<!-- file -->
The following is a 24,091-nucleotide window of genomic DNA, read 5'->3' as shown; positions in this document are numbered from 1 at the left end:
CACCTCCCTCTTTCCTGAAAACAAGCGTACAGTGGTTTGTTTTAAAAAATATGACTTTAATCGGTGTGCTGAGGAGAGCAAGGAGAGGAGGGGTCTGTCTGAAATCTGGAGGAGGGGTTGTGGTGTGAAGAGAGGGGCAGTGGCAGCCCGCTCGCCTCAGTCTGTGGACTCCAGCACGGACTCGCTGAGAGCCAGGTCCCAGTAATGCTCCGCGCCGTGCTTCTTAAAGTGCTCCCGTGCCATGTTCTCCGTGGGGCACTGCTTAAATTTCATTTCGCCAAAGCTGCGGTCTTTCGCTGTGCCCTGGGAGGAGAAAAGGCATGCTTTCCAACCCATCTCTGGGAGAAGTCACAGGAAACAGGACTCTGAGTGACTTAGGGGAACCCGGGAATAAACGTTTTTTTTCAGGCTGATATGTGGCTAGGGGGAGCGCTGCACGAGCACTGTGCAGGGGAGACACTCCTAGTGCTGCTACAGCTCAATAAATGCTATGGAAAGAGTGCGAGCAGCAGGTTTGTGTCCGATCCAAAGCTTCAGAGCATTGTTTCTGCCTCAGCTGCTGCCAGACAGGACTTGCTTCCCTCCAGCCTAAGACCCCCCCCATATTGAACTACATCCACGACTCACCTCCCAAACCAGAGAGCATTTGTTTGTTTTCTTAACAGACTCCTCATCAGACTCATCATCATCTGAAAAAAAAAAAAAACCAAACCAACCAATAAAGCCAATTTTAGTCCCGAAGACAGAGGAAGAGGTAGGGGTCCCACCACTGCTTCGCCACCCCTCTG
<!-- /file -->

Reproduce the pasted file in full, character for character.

The following is a 24,091-nucleotide window of genomic DNA, read 5'->3' as shown; positions in this document are numbered from 1 at the left end:
CACCTCCCTCTTTCCTGAAAACAAGCGTACAGTGGTTTGTTTTAAAAAATATGACTTTAATCGGTGTGCTGAGGAGAGCAAGGAGAGGAGGGGTCTGTCTGAAATCTGGAGGAGGGGTTGTGGTGTGAAGAGAGGGGCAGTGGCAGCCCGCTCGCCTCAGTCTGTGGACTCCAGCACGGACTCGCTGAGAGCCAGGTCCCAGTAATGCTCCGCGCCGTGCTTCTTAAAGTGCTCCCGTGCCATGTTCTCCGTGGGGCACTGCTTAAATTTCATTTCGCCAAAGCTGCGGTCTTTCGCTGTGCCCTGGGAGGAGAAAAGGCATGCTTTCCAACCCATCTCTGGGAGAAGTCACAGGAAACAGGACTCTGAGTGACTTAGGGGAACCCGGGAATAAACGTTTTTTTTCAGGCTGATATGTGGCTAGGGGGAGCGCTGCACGAGCACTGTGCAGGGGAGACACTCCTAGTGCTGCTACAGCTCAATAAATGCTATGGAAAGAGTGCGAGCAGCAGGTTTGTGTCCGATCCAAAGCTTCAGAGCATTGTTTCTGCCTCAGCTGCTGCCAGACAGGACTTGCTTCCCTCCAGCCTAAGACCCCCCCCATATTGAACTACATCCACGACTCACCTCCCAAACCAGAGAGCATTTGTTTGTTTTCTTAACAGACTCCTCATCAGACTCATCATCATCTGAAAAAAAAAAAAAACCAAACCAACCAATAAAGCCAATTTTAGTCCCGAAGACAGAGGAAGAGGTAGGGGTCCCACCACTGCTTCGCCACCCCTCTG